This Isn't Right

This past week, the first week of the regular baseball season, the Tigers were swept by the Royals.

The Tigers. Were swept. By the Royals.


The Tigers. Were swept. By the
Royals.

THE TIGERS. WERE SWEPT. BY THE ROYALS.


Now, let's face it. Over the past 2-3 years, the Royals have been slowly climbing out of the basement of futility. They've got a few solid hitters and pitchers who have found their form lately and have been trying to build something around them. This actually has little to do with the Royals at all.
No, wait. It has a little to do with them:
"In spring training this year, we had the will to get better -- a conscious effort to play the right way," catcher John Buck said. "It's carried over now against Verlander. If you can continue to have good at-bats against him, you can tire him out."
I'm not about to analyze whether the Royals are in Verlander's head. I hope not. I do think that there's a mental problem here, which I'll address in a second. But what I really want to focus on is Buck's first line, where he talks about "the will to get better" and "a conscious effort to play the right way." You know who that sounds like? The Tigers circa 2006. Remember them? They went to the World Series that year. Even after their season was spoiled by the...crap...Royals. That year, the Royals were terrible. And up until their last six games against each other, the Tigers owned them. But up until their collapse at the end of that season, the Tigers were the ones willing themselves to get better and making conscious efforts to play the right way. And doing that saw them in 1st in the Central for most of the season, it helped them dominate the first two rounds of the postseason. This season so far, it's a different story:
"You look good if you've got your concentration level where it's supposed to be and your relaxation level where it's supposed to be," Leyland said. "I think those are the two most important ingredients in playing the game.

"We don't look like we're relaxed, and we don't look like we're concentrating very good. And that goes back to me. That's just the way it is."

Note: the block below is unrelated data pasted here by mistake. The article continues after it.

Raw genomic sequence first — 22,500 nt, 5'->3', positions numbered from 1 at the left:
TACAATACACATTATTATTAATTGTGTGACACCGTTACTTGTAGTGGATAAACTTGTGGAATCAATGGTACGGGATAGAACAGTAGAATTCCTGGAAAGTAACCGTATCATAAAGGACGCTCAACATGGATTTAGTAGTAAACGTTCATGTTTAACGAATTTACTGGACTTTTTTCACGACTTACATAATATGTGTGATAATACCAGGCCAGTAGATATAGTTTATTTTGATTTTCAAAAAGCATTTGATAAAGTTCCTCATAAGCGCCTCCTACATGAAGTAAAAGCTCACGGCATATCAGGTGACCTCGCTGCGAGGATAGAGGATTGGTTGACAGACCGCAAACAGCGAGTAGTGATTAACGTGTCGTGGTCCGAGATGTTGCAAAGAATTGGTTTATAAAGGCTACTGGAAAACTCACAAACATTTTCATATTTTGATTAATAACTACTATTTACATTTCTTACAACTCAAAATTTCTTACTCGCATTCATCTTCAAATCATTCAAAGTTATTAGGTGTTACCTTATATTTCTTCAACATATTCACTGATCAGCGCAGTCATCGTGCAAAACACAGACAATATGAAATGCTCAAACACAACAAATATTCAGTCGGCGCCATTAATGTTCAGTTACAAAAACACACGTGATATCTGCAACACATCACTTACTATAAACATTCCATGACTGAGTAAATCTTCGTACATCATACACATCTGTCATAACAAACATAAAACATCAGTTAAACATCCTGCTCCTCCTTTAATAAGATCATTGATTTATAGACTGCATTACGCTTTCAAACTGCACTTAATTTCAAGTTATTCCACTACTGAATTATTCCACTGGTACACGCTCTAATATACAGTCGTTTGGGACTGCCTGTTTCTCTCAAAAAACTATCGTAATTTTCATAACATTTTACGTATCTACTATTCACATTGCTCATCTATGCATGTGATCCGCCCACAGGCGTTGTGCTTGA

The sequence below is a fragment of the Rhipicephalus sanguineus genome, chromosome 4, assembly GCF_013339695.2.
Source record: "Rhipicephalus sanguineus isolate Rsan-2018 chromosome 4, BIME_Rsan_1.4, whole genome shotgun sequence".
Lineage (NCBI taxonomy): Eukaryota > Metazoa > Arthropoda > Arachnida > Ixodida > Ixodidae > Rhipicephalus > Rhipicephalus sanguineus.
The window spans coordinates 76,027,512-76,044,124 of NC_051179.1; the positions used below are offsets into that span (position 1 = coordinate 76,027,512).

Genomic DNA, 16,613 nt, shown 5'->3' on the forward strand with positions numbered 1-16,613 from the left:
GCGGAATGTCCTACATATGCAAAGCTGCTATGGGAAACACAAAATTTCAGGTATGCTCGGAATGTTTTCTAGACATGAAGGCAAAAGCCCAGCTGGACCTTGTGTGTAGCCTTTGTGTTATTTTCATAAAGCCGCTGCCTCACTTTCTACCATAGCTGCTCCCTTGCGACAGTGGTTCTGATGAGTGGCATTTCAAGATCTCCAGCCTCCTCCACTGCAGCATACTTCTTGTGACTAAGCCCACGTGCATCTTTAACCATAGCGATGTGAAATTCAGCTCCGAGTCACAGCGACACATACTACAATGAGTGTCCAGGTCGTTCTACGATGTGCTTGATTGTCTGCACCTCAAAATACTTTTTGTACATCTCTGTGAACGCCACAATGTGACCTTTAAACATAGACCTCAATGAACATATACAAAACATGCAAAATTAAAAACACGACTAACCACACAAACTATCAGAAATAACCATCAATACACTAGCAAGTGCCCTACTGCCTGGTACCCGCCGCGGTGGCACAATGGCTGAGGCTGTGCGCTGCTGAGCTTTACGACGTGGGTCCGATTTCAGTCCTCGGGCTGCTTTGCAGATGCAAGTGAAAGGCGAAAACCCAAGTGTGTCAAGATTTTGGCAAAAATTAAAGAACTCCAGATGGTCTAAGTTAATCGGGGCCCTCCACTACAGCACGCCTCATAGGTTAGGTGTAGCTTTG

I'm sure that Leyland will help get these guys focused. I'm not going to declare that the sky is falling after the first week. But look at what Leyland mentions here and elsewhere in the article: mental issues. Not being tough enough, not being relaxed enough, lazy at-bats, lack of concentration. Not many signs of the will to get better and play the right way.

And yesterday, WGN showed their game against the White Sox. Today their game is on Fox. Tomorrow night their game is on ESPN. I watched the game yesterday until it seemed certain that Jenks was going to keep them from rallying and getting that first win. So they still haven't won in 2008, not with crappy pitching and not with half-hearted batting. The bats, at least, showed the most life that we've seen so far. That's good until one realizes that one of the Tigers' stars yesterday was Clete Thomas, a AA guy who was only out there because Curtis Granderson is hurt. It wasn't Pudge or Ordonez or Cabrera (although Cabrera's starting to wake up)...it was some guy named Clete.

You know, I resisted making this comparison, but I think I'll at least throw it out there. The Tigers, with their high payroll full of blockbuster offseason trades, mediocre pitching, and lineup that should be the second coming of Murderer's Row...you know who that reminds me of?

The New York Yankees. Excuse me while I throw up in my mouth.

Okay, I'm back. Yeah, those damn Yankees. The Yankees who go out and buy themselves a team every year and just assume that they'll go win it all. The Yankees who despite that philosophy actually haven't won anything since 2000. I didn't want to make that comparison, but when the Tigers picked up Renteria, and then Cabrera and Willis, and then Jacque Jones...it started to smell to me more and more like we were buying a team. And that worried me, because the other team I know who does this has only gotten so far with it. But at least they've won a game or two.

The Yankees have the confidence to do that, probably because they just look down at their uniforms and say, "Oh yeah, we're the Yankees." For some reason, the Tigers are having a mental block so far and haven't found their own swagger.

It's still only the first week in April, so to declare the season over would be overdramatic. But Detroit needs a bullpen. They need some relaxed starters. They need relaxed, confident, aggressive "Oh yeah, we're the Tigers"-type hitting.

They should probably keep Clete, too.

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